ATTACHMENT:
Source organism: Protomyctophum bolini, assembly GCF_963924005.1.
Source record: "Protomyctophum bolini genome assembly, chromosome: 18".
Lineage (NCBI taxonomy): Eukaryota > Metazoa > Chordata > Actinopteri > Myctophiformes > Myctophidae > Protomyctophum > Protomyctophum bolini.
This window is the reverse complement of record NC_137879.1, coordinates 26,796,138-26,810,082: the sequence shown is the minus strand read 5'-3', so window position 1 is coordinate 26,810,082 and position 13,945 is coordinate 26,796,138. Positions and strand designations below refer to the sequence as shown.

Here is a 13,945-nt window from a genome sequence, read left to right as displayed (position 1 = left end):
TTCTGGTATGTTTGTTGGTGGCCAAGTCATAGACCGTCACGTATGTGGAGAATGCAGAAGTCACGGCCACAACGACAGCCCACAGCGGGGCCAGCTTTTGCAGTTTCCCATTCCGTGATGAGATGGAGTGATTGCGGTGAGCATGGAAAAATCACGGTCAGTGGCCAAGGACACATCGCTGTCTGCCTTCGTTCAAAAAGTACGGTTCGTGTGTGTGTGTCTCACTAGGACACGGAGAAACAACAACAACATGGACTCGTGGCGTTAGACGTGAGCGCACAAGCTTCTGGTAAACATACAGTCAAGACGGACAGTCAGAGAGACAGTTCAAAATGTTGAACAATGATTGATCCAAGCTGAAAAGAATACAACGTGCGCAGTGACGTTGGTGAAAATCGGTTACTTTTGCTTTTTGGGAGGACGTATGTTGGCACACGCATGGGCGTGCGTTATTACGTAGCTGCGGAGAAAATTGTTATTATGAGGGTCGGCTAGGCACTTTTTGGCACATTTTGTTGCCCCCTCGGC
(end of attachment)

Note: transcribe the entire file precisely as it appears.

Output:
Source organism: Protomyctophum bolini, assembly GCF_963924005.1.
Source record: "Protomyctophum bolini genome assembly, chromosome: 18".
Lineage (NCBI taxonomy): Eukaryota > Metazoa > Chordata > Actinopteri > Myctophiformes > Myctophidae > Protomyctophum > Protomyctophum bolini.
This window is the reverse complement of record NC_137879.1, coordinates 26,796,138-26,810,082: the sequence shown is the minus strand read 5'-3', so window position 1 is coordinate 26,810,082 and position 13,945 is coordinate 26,796,138. Positions and strand designations below refer to the sequence as shown.

Here is a 13,945-nt window from a genome sequence, read left to right as displayed (position 1 = left end):
TTCTGGTATGTTTGTTGGTGGCCAAGTCATAGACCGTCACGTATGTGGAGAATGCAGAAGTCACGGCCACAACGACAGCCCACAGCGGGGCCAGCTTTTGCAGTTTCCCATTCCGTGATGAGATGGAGTGATTGCGGTGAGCATGGAAAAATCACGGTCAGTGGCCAAGGACACATCGCTGTCTGCCTTCGTTCAAAAAGTACGGTTCGTGTGTGTGTGTCTCACTAGGACACGGAGAAACAACAACAACATGGACTCGTGGCGTTAGACGTGAGCGCACAAGCTTCTGGTAAACATACAGTCAAGACGGACAGTCAGAGAGACAGTTCAAAATGTTGAACAATGATTGATCCAAGCTGAAAAGAATACAACGTGCGCAGTGACGTTGGTGAAAATCGGTTACTTTTGCTTTTTGGGAGGACGTATGTTGGCACACGCATGGGCGTGCGTTATTACGTAGCTGCGGAGAAAATTGTTATTATGAGGGTCGGCTAGGCACTTTTTGGCACATTTTGTTGCCCCCTCGGC